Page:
The tax deal reached cloture in the Senate, 83 to 15. But the right-wing debate over the deal continues. Here are some more links for your edification.
I think conservatives have to keep their eye on economic growth. There’s stuff in the deal that I don’t like, but the overall impact is going to be positive.
The GOP should not go back to root-canal deficit obsession. Next year Paul Ryan is going to lead the charge on deep spending cuts. That’s the best way to lower the budget deficit — not tax hikes.
Root canal doesn’t work. Growth has to be essential to deficit reduction.
Dick Armey's FreedomWorks:
While changes to the compromise may mean we need to abandon our support, we support the framework of this compromise as we know it today. Ultimately, we want fundamental tax reform and serious spending cuts so Washington may be both less of a burden on the economy and also live within the means taxpayers are willing to provide. We believe this compromise puts us in a better position to achieve those goals than letting tax rates go up dramatically on January 1st, 2011. We hope you agree.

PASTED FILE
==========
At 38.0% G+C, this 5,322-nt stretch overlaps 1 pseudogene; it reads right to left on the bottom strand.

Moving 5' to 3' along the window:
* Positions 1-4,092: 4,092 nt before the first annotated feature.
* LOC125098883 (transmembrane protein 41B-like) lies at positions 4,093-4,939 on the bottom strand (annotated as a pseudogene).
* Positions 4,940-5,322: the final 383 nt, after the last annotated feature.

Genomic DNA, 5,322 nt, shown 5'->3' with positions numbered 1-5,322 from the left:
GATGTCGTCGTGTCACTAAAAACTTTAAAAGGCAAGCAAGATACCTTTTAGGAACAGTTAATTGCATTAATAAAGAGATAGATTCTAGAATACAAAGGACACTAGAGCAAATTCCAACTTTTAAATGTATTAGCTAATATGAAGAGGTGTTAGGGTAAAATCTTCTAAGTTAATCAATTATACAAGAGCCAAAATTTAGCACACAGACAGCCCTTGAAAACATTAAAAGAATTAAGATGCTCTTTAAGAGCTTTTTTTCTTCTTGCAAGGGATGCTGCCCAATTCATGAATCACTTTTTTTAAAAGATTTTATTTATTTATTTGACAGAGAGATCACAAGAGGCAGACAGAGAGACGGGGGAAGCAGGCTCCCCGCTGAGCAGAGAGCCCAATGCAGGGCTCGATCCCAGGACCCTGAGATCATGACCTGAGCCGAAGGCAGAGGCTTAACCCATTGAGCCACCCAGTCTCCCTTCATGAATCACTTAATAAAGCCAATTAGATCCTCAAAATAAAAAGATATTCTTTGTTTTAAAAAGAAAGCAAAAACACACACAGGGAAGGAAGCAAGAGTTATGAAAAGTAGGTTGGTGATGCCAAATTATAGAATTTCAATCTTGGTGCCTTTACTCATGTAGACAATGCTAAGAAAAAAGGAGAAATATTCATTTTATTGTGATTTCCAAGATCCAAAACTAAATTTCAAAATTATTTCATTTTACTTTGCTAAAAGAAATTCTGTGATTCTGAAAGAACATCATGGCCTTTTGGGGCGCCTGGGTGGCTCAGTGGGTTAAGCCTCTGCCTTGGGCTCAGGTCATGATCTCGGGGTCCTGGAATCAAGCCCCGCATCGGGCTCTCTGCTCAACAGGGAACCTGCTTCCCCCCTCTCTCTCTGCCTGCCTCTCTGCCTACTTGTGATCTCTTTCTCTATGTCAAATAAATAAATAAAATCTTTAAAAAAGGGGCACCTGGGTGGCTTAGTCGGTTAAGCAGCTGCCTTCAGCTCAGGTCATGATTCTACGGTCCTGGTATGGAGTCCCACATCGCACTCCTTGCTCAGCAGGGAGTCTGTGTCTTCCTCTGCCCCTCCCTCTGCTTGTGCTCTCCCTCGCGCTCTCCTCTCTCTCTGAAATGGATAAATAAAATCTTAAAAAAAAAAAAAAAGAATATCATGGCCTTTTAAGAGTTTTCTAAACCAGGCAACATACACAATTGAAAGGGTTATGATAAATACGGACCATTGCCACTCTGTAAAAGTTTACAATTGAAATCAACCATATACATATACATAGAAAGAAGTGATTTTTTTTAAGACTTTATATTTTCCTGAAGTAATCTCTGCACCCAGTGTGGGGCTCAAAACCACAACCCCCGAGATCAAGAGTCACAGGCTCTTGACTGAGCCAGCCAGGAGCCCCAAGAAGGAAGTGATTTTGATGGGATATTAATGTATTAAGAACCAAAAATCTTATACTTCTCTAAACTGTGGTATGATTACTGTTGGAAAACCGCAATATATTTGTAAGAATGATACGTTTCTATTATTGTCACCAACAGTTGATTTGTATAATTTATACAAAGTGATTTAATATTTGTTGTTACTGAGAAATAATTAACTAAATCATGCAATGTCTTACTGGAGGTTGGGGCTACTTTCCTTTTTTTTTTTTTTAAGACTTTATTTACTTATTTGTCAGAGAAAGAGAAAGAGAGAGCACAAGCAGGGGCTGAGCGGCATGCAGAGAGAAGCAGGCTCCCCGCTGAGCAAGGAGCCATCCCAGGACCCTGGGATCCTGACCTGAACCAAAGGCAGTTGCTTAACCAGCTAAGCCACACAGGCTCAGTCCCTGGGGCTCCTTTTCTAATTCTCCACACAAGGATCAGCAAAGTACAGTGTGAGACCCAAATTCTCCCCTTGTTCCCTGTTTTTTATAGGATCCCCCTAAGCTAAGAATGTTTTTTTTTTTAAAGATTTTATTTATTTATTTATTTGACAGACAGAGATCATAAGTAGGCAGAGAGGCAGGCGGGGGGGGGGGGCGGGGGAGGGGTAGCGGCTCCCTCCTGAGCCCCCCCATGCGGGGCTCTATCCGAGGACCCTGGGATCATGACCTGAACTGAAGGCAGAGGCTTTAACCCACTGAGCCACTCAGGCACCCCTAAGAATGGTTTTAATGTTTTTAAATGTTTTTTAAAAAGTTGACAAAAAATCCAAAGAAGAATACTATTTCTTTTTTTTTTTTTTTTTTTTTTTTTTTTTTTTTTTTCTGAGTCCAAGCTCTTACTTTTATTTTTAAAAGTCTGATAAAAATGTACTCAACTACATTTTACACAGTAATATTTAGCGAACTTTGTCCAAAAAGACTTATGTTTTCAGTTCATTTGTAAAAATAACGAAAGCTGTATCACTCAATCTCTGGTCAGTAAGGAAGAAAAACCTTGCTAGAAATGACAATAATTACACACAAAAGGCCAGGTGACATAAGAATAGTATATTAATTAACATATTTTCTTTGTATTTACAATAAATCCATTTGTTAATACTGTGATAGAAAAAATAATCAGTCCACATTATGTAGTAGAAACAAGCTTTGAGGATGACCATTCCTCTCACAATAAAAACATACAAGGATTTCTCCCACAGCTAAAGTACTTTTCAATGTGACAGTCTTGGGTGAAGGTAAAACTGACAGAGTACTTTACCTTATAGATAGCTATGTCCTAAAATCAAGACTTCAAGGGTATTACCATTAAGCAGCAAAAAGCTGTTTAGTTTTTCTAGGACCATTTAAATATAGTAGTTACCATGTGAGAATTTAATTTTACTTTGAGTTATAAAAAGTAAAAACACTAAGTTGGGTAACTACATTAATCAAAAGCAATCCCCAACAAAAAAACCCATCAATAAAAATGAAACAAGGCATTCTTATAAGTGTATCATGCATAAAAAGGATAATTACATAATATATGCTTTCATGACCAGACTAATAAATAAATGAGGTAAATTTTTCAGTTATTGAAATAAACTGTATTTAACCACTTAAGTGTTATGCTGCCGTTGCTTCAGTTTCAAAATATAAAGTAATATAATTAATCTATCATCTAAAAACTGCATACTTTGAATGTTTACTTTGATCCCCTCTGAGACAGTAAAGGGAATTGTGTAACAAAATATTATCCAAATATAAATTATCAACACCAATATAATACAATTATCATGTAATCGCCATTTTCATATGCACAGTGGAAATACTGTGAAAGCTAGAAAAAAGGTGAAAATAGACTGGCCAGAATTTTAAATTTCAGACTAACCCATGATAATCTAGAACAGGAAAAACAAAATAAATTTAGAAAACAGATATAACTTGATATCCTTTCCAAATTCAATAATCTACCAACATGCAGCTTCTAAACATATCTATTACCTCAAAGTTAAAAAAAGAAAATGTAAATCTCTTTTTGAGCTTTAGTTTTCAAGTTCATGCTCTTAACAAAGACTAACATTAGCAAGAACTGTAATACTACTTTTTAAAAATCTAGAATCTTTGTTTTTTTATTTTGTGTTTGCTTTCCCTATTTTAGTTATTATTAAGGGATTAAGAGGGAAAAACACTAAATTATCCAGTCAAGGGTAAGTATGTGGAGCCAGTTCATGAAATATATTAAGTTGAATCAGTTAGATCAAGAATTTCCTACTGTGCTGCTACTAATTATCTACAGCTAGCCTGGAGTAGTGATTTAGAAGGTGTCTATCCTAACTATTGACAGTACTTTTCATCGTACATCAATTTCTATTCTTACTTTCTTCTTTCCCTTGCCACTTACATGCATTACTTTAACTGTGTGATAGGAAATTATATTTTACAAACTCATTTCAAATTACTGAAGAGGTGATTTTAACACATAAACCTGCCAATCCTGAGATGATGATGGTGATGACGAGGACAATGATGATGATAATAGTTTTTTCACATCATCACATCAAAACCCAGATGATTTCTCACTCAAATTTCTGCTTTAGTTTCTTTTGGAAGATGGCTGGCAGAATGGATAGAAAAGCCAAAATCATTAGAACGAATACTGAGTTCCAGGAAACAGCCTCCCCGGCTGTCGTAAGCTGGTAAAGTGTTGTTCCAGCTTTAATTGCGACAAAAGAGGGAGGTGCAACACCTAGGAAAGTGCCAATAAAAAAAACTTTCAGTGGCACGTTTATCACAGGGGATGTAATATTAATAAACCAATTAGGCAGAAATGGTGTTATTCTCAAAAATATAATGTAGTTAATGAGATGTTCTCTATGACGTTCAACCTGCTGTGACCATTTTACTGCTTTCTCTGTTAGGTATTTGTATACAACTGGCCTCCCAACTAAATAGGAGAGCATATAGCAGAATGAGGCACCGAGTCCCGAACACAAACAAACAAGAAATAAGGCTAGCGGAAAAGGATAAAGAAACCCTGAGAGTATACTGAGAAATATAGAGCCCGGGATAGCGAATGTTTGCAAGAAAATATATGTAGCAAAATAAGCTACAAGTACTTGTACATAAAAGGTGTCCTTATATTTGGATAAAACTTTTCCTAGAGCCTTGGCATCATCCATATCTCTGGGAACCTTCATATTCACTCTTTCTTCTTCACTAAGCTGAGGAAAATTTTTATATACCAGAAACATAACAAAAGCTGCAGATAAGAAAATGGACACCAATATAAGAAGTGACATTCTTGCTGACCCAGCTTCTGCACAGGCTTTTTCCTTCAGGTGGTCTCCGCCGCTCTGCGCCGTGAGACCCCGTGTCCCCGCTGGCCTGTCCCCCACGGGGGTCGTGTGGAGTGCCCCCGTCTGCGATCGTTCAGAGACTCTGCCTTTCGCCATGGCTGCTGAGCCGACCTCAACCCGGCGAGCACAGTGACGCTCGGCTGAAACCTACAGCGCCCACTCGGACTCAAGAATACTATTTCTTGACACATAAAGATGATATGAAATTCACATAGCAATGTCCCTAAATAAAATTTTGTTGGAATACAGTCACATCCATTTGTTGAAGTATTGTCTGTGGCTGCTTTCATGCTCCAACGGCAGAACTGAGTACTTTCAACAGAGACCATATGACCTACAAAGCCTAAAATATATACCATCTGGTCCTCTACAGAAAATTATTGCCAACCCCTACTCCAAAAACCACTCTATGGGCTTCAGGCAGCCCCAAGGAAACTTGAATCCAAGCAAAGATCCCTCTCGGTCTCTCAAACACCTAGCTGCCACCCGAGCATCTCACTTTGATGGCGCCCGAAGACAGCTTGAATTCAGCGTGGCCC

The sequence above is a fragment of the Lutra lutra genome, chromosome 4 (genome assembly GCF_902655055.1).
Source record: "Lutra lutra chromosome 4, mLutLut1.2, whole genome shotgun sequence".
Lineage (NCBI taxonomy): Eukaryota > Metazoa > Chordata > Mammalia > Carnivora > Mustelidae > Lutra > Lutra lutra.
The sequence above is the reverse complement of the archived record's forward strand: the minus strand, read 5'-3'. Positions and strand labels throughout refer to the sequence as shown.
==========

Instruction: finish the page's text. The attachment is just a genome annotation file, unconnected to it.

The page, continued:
He's talking to you, Mitt Romney:
Given the unambiguous message that the American people sent to Washington in November, it is difficult to understand how our political leaders could have reached such a disappointing agreement. The new, more conservative Congress should reach a better solution.
Why does Romney oppose the agreement? The fix is only temporary, "it will also add to the deficit," unemployment benefits aren't paid for with offsets, and "the deal delivers short term economic stimulus, and it does so at the very time [Obama] wants it the most, before the 2012 elections." But this opposition rests on the assumption that Republicans could get a better deal come January. But is that really the case? The price of root canal economics is the biggest tax increase in history.